With most of it seats vacant, the wayang orang players look a little bored. At least as much is true for Agus Prasetyo, who has been with the troupe for seven years.

“If there are only 10 people watching us, it’s fine, but these conditions affect the mood of the performers. I am disappointed when no one comes, it feels as though no one appreciates this traditional art,” he said.

As for salaries, 90 percent of the Sriwedari performers are civil servants, so their welfare is still a concern.

GWO circles have attempted to attract more visitors in various ways, including through more publicity.

“In addition to announcements, we also publicize our programs through print and electronic media, but ticket sales have not yet significantly increased,” said Diwasa.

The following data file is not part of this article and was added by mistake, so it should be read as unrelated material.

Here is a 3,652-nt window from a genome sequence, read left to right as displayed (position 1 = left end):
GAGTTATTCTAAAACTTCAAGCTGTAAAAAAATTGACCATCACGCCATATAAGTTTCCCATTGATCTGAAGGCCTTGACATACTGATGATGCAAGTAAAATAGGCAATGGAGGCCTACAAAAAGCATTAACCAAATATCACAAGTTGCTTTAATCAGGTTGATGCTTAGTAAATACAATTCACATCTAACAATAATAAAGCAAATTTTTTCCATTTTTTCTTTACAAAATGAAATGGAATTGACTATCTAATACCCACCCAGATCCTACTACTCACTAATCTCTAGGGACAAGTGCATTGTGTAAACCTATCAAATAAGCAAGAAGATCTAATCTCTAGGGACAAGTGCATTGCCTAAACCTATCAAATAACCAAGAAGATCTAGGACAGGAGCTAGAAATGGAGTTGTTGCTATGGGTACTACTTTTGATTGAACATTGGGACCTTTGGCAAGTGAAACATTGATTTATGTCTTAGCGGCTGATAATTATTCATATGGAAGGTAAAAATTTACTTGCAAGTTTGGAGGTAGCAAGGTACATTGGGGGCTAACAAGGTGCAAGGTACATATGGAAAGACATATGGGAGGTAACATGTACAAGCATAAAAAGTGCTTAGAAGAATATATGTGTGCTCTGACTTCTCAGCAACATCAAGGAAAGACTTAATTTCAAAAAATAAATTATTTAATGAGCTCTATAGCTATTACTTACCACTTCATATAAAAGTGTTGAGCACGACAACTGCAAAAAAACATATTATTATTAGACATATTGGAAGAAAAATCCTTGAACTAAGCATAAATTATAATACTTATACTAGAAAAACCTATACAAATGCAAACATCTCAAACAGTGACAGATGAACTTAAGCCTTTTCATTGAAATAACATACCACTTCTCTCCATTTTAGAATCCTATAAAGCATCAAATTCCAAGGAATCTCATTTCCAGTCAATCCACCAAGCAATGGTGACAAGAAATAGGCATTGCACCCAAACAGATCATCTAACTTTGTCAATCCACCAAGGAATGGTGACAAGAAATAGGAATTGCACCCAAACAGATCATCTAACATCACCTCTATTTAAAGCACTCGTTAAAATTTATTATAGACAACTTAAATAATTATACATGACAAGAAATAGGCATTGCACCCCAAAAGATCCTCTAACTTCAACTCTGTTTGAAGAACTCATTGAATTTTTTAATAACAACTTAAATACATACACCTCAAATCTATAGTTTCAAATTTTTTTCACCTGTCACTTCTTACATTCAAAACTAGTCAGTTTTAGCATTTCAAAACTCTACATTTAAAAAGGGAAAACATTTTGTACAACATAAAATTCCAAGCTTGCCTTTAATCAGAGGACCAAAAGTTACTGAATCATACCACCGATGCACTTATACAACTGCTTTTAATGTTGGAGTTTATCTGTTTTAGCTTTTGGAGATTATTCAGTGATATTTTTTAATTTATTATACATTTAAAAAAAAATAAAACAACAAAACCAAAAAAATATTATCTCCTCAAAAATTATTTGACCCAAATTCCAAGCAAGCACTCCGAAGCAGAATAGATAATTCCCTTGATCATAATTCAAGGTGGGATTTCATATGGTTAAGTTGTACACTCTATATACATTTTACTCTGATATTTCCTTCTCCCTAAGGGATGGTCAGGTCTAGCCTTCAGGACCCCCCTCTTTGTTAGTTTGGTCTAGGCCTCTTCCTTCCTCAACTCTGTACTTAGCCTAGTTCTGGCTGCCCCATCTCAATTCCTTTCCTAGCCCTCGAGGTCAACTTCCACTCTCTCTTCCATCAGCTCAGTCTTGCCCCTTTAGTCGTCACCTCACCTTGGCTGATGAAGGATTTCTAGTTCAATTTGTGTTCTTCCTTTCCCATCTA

The Solo city administration has also played a role in communicating the GWO agenda to the public, by publishing Sriwedari events in the city’s travel journals and tourist brochures.

GWO executives also invite primary, secondary and high school students in an attempt to introduce this centuries-old art to the younger generation.

Head of the Solo Tourism, Art and Culture Office, Purnomo Subagyo, said that besides campaigning for wayang orang through the media, his office had also distributed tickets to employees of the city administration.

“We give them tickets to increase the number of visitors and familiarize the employees’ families with this art. But whether they go to the theater is their own decision, we can not force them,” he added.

Yet Diwasa once indicated that government attention was now decreasing along with declining public interest in this show. “It’s actually hard to say who left us first, the public or the government.”

According to him, the government should promote the show more actively. It’s his hope that aside from material support, the government will also demonstrate its interest by watching the performances themselves.

It’s not simple to revive GWO programs amid the mushrooming cinemas, cafes and other youth hangouts, but it by no means implies this traditional art has to be forgotten.

— Photos by JP/Ganug Nugroho Adi